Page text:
Tuesday, January 28, 2014

Book Review: The Lucky One (dog, war veteran, love)

The Lucky One, by Nicholas Sparks (Grand Central Publishing, 2008, 326 pages, $24.99)


Who hasn’t read and loved books by Richard Paul Evans and Nicholas Sparks (The Notebook, Message in a Bottle, A Walk to Remember, Nights in Rodanthe, [all movies as well] and more)? Mostly ‘chick’ books but also date movies, they are books to keep - inspiring, feel-good stories.

He Gets the Dogs Right!

The Lucky One is no exception: a bit different, perhaps, to appeal to a different readership, The Lucky One centers around an Iraq war veteran and – dogs! And Nicholas Sparks gets the dogs right! They are not merely minor characters.

Something for Everyone – And A Dog Named Zeus

Elizabeth-Beth and young son Ben, a brother who left for Iraq and never came back, ex-husband-Deputy and ‘good ol’ boy’ Keith whose family owns the county, Nana, Logan the Marine, a cross-country walk with Zeus to search for and thank the ‘woman in the photo,’ and the mother of all rainstorms which lasted for days. Something for everyone. And a dog named Zeus to keep us focused on relationships and the bond between a human and a dog.

Who is ‘The Lucky One’?

I can’t help you on this one: you’ll have to read the book to find out. But you will agree. Even though you read faster and faster, and perhaps can guess at some developments in the plot, you will feel warmly satisfied with the story. It all falls into place – the myriad of details that seem so disjointed at first, fall into place in the most perfectly believable way.

What would I change about The Lucky One? I would delete references to ‘dog obedience,’ ‘commands,’ ‘firm guidance with the leash,’ ‘Come! Good Come.’ But, all in all, Nicholas Sparks gets the dogs right and, in the end, that is all that matters.

Monday, January 27, 2014

Book Review: Comet's Tale (dog)

Comet’s Tale: How the Dog I Rescued Saved My Life, by Steven Wolf with Lynette Padwa (Algonquin, 2012, 257 pages, $23.95) 

Far From Ordinary

Comet the dog is far from ordinary. Comet’s Tale the book is far from ordinary.

If I were in the habit of reading book reviews instead of just writing them, I would have read this book last year. As it turned out, I did buy it last year, but I let life interfere and just now got around to reading it. (Actually I just now found it.)

Comet’s Tale was another 24-hour book – a most excellent story – very definitely an A-list book.  The two times I had to put it down, I couldn’t wait to get back to it.

That happens when you are inside the story and the book seems to be happening around you, about you, as you play the different characters. You genuinely like one or more characters.

A dog book should have much of the story about the dog. Comet’s Tale starts and ends with Comet, a rescued racing Greyhound, and has Comet in between - a lot.

A Rescued Racing Greyhound

We learn, naturally but surreptitiously, about the history of the breed and its characteristics – what makes the Grey a good couch potato dog; why there are so many young Greys up for adoption; why they seem so glamorous, so loyal, so regal, so calm, so accepting of other dogs and a few people; why they sleep taking up so little room; why they are so easily housetrained.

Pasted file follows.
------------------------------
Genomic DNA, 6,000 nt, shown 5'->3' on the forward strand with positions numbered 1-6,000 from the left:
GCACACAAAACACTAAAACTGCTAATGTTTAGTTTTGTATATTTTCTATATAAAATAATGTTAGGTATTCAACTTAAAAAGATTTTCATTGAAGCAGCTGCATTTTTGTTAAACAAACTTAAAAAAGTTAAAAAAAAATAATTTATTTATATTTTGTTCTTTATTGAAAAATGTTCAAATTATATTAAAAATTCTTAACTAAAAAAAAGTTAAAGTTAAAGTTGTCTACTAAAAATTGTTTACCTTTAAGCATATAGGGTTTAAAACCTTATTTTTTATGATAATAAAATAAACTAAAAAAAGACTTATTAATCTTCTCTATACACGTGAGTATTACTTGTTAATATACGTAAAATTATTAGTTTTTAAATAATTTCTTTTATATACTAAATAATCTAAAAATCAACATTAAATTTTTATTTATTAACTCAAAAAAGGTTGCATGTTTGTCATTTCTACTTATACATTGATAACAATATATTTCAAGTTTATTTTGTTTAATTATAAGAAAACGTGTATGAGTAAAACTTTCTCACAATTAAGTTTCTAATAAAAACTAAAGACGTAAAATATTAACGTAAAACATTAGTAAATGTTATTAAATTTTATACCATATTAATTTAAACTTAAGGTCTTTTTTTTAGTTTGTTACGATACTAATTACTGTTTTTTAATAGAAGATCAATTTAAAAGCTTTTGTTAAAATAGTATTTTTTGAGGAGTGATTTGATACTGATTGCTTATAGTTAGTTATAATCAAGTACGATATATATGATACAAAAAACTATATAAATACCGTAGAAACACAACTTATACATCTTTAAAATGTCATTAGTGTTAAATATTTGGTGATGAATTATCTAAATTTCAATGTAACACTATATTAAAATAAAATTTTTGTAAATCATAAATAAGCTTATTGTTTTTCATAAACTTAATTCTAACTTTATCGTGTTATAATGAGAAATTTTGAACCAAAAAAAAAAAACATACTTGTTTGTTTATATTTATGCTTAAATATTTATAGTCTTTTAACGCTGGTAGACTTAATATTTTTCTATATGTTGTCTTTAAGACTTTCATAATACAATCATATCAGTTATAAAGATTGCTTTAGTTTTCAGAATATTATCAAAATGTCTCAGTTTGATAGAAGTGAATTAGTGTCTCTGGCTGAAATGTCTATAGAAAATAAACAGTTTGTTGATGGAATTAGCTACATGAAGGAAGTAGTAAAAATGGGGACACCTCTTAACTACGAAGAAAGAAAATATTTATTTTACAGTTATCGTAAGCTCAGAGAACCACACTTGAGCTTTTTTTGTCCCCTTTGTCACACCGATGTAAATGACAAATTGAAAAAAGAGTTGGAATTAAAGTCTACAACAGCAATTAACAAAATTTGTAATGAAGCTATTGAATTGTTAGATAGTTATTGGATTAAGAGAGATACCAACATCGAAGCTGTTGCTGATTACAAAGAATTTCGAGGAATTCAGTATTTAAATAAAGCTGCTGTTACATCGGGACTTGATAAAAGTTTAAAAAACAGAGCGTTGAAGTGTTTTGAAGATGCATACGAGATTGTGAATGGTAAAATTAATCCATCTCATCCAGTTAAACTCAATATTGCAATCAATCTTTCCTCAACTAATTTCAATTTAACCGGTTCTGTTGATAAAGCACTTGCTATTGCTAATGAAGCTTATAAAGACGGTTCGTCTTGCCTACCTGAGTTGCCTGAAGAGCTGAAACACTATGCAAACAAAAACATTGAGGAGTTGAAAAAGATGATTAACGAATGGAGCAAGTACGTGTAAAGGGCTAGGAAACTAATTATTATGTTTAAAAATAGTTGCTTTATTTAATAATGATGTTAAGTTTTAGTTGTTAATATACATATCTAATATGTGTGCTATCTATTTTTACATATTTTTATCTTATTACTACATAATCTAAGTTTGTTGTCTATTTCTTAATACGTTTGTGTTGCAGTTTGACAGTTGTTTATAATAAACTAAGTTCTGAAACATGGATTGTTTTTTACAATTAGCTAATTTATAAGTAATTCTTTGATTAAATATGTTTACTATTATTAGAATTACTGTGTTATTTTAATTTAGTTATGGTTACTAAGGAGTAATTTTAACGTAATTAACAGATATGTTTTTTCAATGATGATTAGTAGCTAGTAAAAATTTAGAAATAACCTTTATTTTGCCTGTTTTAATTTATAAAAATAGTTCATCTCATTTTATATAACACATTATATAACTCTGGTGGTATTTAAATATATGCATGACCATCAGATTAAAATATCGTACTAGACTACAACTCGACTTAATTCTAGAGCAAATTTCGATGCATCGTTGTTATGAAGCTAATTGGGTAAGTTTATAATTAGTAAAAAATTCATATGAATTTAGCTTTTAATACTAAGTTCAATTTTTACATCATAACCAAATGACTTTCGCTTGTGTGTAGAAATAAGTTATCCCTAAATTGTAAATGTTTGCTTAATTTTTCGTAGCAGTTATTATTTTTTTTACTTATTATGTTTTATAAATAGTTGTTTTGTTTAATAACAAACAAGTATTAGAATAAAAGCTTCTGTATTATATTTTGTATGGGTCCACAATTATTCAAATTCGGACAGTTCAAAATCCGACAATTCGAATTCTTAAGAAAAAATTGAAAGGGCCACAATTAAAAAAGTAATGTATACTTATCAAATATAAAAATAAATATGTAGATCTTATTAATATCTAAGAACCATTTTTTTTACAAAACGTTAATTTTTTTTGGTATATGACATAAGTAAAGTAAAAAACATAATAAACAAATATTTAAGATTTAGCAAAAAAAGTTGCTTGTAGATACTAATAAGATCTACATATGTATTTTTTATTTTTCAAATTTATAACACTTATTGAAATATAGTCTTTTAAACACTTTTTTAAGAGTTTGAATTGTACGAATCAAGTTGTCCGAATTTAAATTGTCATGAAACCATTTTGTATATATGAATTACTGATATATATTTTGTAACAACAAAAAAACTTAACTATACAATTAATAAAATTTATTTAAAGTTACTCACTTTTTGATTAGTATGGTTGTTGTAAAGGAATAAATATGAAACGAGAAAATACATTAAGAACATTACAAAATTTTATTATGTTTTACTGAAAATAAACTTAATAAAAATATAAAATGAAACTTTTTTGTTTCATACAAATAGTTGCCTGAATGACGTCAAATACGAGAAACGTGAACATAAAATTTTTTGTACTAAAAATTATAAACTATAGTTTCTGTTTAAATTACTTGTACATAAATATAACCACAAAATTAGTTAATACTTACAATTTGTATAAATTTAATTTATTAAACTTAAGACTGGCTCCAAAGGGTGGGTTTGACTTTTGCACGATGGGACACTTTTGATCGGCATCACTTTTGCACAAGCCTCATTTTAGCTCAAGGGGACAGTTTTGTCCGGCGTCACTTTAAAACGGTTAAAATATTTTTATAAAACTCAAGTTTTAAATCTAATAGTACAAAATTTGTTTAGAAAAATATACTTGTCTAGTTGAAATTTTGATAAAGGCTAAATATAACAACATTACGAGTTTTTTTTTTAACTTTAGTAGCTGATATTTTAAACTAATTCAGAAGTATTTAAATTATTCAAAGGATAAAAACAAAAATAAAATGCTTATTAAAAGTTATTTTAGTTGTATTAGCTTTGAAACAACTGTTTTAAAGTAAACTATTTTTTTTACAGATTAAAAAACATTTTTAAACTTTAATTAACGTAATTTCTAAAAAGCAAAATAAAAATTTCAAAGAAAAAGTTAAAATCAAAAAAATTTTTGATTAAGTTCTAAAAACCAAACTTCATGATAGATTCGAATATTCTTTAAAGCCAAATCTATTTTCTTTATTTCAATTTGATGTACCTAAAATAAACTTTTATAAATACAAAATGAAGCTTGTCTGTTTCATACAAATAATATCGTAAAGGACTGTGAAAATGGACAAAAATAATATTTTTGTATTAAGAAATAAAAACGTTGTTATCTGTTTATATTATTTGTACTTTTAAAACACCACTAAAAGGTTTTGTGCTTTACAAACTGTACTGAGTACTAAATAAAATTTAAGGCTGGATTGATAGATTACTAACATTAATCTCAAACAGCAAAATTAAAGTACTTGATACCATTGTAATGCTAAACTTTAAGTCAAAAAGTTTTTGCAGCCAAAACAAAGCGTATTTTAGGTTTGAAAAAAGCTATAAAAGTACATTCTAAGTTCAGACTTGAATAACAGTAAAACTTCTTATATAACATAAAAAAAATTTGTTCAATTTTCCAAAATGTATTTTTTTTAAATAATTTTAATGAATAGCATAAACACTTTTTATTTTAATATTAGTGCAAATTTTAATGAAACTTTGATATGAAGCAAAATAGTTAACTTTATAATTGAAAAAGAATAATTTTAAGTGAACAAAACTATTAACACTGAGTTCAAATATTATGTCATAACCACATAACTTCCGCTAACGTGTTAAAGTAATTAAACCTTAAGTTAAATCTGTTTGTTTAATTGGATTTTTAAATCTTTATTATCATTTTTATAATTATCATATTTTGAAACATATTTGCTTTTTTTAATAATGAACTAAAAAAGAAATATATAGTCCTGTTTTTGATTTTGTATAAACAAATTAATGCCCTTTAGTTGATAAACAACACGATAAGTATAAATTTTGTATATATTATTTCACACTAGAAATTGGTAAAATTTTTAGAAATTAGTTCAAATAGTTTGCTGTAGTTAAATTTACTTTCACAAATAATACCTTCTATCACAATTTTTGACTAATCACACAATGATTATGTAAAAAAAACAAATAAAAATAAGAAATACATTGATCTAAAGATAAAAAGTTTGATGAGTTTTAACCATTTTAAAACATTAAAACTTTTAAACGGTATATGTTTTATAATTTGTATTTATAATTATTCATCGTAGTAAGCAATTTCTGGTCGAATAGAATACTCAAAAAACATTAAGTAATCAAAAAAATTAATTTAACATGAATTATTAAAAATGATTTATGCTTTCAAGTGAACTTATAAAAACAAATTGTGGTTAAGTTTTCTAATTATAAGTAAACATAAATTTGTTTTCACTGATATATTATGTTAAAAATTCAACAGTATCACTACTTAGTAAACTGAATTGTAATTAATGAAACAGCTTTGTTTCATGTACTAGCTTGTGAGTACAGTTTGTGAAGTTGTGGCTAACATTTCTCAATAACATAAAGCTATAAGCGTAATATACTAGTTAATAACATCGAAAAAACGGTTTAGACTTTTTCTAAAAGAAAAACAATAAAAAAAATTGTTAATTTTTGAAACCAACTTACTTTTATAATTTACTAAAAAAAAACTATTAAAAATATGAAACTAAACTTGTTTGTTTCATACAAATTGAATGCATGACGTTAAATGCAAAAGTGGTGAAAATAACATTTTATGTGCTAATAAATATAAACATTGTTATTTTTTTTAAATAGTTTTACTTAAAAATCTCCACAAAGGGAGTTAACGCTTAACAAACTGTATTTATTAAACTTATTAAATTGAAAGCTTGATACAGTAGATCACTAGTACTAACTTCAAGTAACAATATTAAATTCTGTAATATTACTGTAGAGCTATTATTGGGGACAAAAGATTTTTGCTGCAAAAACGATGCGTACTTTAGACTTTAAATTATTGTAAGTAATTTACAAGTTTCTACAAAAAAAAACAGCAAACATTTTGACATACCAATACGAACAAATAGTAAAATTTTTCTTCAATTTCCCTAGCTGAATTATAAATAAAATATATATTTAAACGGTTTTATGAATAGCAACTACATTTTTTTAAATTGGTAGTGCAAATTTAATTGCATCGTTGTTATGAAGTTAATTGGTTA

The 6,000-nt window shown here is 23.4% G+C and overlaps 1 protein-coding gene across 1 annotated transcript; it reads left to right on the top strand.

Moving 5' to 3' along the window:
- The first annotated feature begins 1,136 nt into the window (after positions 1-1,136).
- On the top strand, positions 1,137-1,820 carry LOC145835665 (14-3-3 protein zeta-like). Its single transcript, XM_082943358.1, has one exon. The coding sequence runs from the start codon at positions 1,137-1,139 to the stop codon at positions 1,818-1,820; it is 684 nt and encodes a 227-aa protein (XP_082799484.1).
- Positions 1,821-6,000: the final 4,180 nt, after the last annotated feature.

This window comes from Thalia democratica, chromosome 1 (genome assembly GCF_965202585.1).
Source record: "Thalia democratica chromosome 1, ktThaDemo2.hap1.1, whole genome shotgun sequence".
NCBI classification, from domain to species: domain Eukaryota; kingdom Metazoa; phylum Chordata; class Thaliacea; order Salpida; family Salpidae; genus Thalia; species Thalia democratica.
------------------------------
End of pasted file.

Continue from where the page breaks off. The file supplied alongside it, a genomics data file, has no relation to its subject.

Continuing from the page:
Doe Eyes and Velvety Fur

Comet’s Tale is so excellent that I will be looking for Greyhounds in the neighborhood and just may visit a Greyhound rescue website* to see when their next adoption day will take place in my town. Just to visit with the dogs, of course. For some reason, I am suddenly doubting that I am a Golden Retriever or Lab person after all – my personality and temperament seem to fit a Greyhound’s so perfectly.

What’s it All About?

Comet’s Tale - a blended family split by geography and health issues, a type A lawyer, degenerative disease, training one’s own service dog (who just happens to be ‘scary smart,’ sensitive and naturally protective), Nebraska and Arizona, being macho, divorces, a separation, grandchildren, becoming mature finally as one also becomes older (not necessarily the same thing). And a very special dog.

You might agree that the description of a rescue dog rescuing the man who rescued him is a bit lame (I still do), but it does fit the story like a wet T-shirt on a teen-age girl!

Need I say again that this was a 24-hour book? It was that good!

*www.greytexpectations.org and www.gpa-md.com

(This review was written in 2013 and the book was purchased for review.)

Thursday, January 16, 2014

EverythingdogBlog #116: (Nearly) Wordless Wednesday - De-Lightful Dog Logo


A petsitter in Ohio has left little notes and pen-and-ink drawings for her clients over the past seven years – sometimes from the pet’s point of view. While detailing the events of the day, Julie found that pets inspired her to view the world through a different perspective – the pet’s! People LOVE these little tossed-off drawings and save them to show relatives at holiday celebrations, or use them as a chronicle of their dog's life.
Julie’s husband encouraged her to turn them into cards and offer them for sale. Most of her drawings are of dogs, but since she also has cat, goat, horse, chicken, rabbit, and guinea pig clients, among other animals, she named her new endeavor AnimalCentric Designs.